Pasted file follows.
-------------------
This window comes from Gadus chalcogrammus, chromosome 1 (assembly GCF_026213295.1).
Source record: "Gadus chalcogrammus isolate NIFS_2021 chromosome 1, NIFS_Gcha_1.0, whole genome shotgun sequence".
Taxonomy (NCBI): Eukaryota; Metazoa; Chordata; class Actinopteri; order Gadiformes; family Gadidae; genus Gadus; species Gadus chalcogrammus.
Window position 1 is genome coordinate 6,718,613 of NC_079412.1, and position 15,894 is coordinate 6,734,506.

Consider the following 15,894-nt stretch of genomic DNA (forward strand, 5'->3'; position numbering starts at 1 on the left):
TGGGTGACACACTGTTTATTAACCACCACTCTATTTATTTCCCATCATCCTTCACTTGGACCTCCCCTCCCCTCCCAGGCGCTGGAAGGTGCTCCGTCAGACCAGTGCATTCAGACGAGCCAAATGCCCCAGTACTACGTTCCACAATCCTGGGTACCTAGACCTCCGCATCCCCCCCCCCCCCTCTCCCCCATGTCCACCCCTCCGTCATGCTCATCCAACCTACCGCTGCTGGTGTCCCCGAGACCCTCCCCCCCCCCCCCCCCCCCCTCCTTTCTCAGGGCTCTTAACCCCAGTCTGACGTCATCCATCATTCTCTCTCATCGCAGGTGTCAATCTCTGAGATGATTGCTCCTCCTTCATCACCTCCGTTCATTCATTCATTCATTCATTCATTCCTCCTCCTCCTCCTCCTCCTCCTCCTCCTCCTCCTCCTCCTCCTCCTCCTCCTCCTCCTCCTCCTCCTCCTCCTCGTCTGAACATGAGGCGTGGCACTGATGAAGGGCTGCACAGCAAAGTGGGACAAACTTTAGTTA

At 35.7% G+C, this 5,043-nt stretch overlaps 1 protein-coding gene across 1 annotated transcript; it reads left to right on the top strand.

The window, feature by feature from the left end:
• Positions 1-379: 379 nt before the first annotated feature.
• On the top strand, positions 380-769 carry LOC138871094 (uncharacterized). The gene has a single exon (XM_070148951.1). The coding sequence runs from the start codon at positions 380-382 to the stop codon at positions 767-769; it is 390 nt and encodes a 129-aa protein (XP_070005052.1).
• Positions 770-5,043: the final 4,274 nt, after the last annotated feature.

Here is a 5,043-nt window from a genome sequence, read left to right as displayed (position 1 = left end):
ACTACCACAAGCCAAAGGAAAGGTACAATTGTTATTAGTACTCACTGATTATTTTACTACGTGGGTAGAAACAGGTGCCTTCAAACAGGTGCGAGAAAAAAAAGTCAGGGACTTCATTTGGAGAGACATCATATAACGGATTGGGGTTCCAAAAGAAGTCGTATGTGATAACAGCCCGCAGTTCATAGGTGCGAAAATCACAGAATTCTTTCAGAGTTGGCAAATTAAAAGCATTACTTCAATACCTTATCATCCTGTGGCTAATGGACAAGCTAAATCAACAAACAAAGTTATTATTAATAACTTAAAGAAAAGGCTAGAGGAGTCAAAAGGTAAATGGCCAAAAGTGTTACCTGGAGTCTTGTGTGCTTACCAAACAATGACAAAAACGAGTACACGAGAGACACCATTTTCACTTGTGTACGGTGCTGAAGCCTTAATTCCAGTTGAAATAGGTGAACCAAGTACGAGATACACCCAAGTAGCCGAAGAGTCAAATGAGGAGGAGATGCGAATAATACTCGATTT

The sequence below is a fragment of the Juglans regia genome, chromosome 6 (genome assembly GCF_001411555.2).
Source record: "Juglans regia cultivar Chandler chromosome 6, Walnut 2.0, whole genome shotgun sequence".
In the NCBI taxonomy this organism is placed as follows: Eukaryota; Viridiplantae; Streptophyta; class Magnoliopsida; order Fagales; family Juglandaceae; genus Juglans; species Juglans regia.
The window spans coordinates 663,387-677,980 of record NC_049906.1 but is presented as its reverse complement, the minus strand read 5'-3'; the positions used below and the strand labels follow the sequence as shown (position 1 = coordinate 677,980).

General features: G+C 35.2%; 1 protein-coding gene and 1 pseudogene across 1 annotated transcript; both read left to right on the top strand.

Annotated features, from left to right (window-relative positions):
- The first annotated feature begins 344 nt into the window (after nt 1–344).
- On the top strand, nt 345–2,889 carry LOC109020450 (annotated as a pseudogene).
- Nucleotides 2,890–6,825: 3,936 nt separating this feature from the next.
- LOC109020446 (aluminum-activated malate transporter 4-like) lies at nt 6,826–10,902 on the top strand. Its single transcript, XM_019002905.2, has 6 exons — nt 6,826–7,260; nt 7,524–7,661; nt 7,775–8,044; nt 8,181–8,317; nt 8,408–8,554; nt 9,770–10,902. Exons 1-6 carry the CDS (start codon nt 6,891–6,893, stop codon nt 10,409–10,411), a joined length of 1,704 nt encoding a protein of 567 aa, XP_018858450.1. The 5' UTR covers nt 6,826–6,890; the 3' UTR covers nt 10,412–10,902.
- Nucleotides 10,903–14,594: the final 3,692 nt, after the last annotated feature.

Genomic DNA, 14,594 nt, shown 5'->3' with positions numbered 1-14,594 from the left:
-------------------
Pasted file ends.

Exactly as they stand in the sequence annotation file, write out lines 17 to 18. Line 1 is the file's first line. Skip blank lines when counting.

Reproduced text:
The window spans coordinates 663,387-677,980 of record NC_049906.1 but is presented as its reverse complement, the minus strand read 5'-3'; the positions used below and the strand labels follow the sequence as shown (position 1 = coordinate 677,980).

General features: G+C 35.2%; 1 protein-coding gene and 1 pseudogene across 1 annotated transcript; both read left to right on the top strand.